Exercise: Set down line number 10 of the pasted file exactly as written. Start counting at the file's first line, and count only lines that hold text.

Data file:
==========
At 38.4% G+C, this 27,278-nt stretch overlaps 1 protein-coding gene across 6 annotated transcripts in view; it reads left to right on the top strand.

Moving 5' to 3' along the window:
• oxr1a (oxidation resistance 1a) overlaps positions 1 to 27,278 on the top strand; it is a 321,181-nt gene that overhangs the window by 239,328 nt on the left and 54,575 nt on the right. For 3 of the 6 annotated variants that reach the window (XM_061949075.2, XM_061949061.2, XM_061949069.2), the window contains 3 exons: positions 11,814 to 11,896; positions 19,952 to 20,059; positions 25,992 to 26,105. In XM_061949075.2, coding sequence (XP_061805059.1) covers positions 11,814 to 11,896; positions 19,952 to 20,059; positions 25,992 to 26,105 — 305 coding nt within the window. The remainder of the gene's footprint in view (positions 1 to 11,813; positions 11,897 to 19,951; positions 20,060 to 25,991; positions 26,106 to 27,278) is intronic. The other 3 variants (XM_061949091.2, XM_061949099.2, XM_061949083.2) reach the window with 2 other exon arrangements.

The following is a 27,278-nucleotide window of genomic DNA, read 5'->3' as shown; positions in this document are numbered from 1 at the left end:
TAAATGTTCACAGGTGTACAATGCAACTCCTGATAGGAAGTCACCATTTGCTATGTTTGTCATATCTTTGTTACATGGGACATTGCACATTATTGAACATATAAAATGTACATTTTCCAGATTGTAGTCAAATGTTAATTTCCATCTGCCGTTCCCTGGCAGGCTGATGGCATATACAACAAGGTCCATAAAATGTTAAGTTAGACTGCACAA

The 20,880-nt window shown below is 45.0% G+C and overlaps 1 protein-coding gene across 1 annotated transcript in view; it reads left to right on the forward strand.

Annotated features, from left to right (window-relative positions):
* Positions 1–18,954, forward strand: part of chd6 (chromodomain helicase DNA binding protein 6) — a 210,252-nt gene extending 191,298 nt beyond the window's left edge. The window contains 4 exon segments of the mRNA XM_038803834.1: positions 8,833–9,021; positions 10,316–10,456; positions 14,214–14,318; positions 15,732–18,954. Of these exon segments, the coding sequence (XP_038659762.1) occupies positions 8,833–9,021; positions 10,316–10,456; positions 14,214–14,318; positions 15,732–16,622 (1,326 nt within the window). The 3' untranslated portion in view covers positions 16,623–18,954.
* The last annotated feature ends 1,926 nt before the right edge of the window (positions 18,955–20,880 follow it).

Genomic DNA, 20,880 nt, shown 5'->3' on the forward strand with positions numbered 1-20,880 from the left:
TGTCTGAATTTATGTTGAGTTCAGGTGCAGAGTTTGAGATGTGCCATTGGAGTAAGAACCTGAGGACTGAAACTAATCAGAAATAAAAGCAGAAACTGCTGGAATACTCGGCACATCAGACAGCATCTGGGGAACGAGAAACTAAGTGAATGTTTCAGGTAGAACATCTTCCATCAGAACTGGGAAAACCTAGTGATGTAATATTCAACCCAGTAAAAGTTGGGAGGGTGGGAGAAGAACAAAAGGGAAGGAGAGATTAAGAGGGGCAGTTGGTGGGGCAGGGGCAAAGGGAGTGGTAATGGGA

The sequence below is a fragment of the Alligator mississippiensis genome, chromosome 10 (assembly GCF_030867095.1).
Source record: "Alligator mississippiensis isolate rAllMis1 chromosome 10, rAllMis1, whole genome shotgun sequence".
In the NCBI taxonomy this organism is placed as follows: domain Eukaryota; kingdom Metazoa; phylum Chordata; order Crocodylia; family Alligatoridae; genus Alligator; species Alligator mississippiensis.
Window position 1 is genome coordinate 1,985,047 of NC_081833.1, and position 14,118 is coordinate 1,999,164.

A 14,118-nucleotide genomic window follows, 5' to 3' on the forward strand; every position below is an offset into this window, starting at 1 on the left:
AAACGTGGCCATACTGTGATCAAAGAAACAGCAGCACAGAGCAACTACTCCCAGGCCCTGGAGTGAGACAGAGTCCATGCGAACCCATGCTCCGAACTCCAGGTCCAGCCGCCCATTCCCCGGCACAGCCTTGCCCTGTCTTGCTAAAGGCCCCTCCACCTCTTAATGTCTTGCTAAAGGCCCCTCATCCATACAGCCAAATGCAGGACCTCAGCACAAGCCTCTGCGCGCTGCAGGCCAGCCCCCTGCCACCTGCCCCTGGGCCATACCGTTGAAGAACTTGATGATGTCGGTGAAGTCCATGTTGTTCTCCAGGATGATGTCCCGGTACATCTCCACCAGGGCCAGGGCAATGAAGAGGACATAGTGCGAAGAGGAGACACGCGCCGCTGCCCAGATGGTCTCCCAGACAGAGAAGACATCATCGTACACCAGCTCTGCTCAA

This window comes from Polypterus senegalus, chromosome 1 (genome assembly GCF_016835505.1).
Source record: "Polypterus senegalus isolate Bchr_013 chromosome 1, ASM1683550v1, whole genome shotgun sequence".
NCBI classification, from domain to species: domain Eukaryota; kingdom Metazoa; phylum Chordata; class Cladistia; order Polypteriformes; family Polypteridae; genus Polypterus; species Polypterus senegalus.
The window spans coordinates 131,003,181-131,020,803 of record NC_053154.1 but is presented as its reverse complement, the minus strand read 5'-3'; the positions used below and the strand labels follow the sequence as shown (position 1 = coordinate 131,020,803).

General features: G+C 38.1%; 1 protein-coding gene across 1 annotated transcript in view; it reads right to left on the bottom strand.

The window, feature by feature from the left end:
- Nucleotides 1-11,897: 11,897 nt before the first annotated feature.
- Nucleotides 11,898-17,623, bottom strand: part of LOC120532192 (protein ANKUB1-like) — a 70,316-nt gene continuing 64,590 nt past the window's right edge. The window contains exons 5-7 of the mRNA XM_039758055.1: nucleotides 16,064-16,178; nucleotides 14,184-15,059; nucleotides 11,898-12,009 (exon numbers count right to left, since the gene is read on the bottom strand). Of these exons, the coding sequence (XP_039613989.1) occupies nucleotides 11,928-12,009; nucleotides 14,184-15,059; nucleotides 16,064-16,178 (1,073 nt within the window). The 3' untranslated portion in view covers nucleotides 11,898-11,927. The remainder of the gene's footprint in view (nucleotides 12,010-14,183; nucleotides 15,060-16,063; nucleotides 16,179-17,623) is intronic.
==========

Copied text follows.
Genomic DNA, 20,880 nt, shown 5'->3' on the forward strand with positions numbered 1-20,880 from the left: